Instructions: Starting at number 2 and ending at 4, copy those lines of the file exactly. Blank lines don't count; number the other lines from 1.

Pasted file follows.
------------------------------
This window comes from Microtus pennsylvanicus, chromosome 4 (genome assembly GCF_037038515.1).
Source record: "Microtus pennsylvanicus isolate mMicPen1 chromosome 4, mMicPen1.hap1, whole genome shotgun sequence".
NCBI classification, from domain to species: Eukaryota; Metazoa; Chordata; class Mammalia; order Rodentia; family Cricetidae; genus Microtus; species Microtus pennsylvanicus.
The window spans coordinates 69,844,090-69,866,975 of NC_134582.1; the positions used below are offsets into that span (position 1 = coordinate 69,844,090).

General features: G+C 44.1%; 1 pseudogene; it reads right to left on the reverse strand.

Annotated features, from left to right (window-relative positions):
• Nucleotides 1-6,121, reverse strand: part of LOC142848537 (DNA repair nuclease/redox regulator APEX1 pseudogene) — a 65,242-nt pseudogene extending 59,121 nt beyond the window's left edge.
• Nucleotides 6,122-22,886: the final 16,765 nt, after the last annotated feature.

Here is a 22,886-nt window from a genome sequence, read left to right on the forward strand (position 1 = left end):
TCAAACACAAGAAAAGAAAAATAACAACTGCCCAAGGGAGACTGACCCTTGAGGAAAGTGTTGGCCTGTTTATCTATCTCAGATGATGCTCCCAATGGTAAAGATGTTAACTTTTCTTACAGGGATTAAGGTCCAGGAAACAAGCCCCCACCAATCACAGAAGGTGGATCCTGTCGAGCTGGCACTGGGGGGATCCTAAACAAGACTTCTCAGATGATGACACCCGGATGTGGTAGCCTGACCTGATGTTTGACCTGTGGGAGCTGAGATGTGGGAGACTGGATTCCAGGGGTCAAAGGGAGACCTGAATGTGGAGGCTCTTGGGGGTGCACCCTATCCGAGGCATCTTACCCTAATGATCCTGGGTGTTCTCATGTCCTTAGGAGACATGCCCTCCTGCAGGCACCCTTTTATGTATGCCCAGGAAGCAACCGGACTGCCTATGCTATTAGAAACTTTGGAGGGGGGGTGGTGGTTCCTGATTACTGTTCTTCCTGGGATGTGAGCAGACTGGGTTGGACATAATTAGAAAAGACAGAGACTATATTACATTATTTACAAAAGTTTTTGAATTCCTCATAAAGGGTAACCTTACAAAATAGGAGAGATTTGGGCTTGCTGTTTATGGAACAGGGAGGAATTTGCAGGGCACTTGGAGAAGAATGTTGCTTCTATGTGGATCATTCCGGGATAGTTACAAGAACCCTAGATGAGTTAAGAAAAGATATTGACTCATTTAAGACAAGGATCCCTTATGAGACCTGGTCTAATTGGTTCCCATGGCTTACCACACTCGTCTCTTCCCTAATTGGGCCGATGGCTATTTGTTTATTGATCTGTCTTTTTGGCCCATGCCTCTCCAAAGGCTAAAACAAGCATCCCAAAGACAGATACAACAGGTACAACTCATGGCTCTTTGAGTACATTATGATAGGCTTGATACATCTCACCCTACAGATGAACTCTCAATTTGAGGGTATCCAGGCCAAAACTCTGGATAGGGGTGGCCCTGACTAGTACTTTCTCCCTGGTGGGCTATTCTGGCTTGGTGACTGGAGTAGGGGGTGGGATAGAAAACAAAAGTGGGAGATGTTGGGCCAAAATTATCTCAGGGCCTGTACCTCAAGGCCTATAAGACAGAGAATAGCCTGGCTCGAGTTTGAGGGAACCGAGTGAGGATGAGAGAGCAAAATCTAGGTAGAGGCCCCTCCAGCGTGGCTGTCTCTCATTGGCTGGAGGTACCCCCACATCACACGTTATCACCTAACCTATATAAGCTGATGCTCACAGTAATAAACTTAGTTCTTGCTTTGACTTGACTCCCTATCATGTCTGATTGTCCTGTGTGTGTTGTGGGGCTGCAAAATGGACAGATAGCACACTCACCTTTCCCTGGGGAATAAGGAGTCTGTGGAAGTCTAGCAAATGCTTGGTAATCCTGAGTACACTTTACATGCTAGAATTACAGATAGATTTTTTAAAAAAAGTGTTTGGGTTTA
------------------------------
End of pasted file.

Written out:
Source record: "Microtus pennsylvanicus isolate mMicPen1 chromosome 4, mMicPen1.hap1, whole genome shotgun sequence".
NCBI classification, from domain to species: Eukaryota; Metazoa; Chordata; class Mammalia; order Rodentia; family Cricetidae; genus Microtus; species Microtus pennsylvanicus.
The window spans coordinates 69,844,090-69,866,975 of NC_134582.1; the positions used below are offsets into that span (position 1 = coordinate 69,844,090).